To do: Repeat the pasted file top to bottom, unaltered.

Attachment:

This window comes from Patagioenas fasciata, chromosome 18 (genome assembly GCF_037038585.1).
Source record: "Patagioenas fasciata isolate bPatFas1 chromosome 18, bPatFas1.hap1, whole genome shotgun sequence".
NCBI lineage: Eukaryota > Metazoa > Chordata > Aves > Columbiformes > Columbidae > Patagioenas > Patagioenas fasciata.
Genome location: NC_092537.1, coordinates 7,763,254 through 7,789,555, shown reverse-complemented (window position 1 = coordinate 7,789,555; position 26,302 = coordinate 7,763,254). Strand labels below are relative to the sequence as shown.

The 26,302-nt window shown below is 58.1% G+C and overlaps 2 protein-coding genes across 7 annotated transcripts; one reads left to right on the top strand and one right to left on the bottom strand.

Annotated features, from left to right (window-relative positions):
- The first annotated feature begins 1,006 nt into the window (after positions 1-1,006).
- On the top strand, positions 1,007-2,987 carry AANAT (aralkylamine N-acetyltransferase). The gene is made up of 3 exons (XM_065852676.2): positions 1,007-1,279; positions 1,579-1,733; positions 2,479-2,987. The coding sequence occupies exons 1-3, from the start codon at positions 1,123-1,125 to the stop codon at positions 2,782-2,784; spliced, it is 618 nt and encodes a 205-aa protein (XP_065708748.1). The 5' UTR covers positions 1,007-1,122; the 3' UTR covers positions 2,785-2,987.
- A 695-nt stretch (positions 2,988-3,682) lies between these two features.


This window comes from Patagioenas fasciata, chromosome 18 (genome assembly GCF_037038585.1).
Source record: "Patagioenas fasciata isolate bPatFas1 chromosome 18, bPatFas1.hap1, whole genome shotgun sequence".
NCBI lineage: Eukaryota > Metazoa > Chordata > Aves > Columbiformes > Columbidae > Patagioenas > Patagioenas fasciata.
Genome location: NC_092537.1, coordinates 7,763,254 through 7,789,555, shown reverse-complemented (window position 1 = coordinate 7,789,555; position 26,302 = coordinate 7,763,254). Strand labels below are relative to the sequence as shown.

The 26,302-nt window shown below is 58.1% G+C and overlaps 2 protein-coding genes across 7 annotated transcripts; one reads left to right on the top strand and one right to left on the bottom strand.

Annotated features, from left to right (window-relative positions):
- The first annotated feature begins 1,006 nt into the window (after positions 1-1,006).
- On the top strand, positions 1,007-2,987 carry AANAT (aralkylamine N-acetyltransferase). The gene is made up of 3 exons (XM_065852676.2): positions 1,007-1,279; positions 1,579-1,733; positions 2,479-2,987. The coding sequence occupies exons 1-3, from the start codon at positions 1,123-1,125 to the stop codon at positions 2,782-2,784; spliced, it is 618 nt and encodes a 205-aa protein (XP_065708748.1). The 5' UTR covers positions 1,007-1,122; the 3' UTR covers positions 2,785-2,987.
- A 695-nt stretch (positions 2,988-3,682) lies between these two features.